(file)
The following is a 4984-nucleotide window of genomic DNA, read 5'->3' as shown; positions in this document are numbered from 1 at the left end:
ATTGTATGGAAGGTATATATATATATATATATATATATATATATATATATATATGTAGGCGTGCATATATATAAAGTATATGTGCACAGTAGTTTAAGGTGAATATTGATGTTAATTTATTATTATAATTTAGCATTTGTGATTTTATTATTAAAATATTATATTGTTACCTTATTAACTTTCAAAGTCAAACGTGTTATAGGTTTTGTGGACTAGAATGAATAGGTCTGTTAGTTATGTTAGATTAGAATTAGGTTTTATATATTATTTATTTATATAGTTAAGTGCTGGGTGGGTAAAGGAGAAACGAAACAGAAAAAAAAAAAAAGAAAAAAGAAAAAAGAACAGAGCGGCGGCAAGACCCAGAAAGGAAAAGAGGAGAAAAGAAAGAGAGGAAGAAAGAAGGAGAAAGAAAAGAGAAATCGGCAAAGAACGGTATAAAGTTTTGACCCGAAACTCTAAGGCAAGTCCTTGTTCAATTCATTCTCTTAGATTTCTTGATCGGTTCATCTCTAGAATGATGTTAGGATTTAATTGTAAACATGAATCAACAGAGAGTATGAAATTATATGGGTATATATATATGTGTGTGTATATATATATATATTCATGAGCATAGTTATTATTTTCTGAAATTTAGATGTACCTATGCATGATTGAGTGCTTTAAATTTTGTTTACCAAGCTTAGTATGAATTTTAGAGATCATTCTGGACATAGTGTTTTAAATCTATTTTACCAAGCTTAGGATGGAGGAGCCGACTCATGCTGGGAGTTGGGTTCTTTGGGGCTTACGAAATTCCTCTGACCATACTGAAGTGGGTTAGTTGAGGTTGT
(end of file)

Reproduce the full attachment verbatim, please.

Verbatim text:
The following is a 4984-nucleotide window of genomic DNA, read 5'->3' as shown; positions in this document are numbered from 1 at the left end:
ATTGTATGGAAGGTATATATATATATATATATATATATATATATATATATATATGTAGGCGTGCATATATATAAAGTATATGTGCACAGTAGTTTAAGGTGAATATTGATGTTAATTTATTATTATAATTTAGCATTTGTGATTTTATTATTAAAATATTATATTGTTACCTTATTAACTTTCAAAGTCAAACGTGTTATAGGTTTTGTGGACTAGAATGAATAGGTCTGTTAGTTATGTTAGATTAGAATTAGGTTTTATATATTATTTATTTATATAGTTAAGTGCTGGGTGGGTAAAGGAGAAACGAAACAGAAAAAAAAAAAAAGAAAAAAGAAAAAAGAACAGAGCGGCGGCAAGACCCAGAAAGGAAAAGAGGAGAAAAGAAAGAGAGGAAGAAAGAAGGAGAAAGAAAAGAGAAATCGGCAAAGAACGGTATAAAGTTTTGACCCGAAACTCTAAGGCAAGTCCTTGTTCAATTCATTCTCTTAGATTTCTTGATCGGTTCATCTCTAGAATGATGTTAGGATTTAATTGTAAACATGAATCAACAGAGAGTATGAAATTATATGGGTATATATATATGTGTGTGTATATATATATATATTCATGAGCATAGTTATTATTTTCTGAAATTTAGATGTACCTATGCATGATTGAGTGCTTTAAATTTTGTTTACCAAGCTTAGTATGAATTTTAGAGATCATTCTGGACATAGTGTTTTAAATCTATTTTACCAAGCTTAGGATGGAGGAGCCGACTCATGCTGGGAGTTGGGTTCTTTGGGGCTTACGAAATTCCTCTGACCATACTGAAGTGGGTTAGTTGAGGTTGT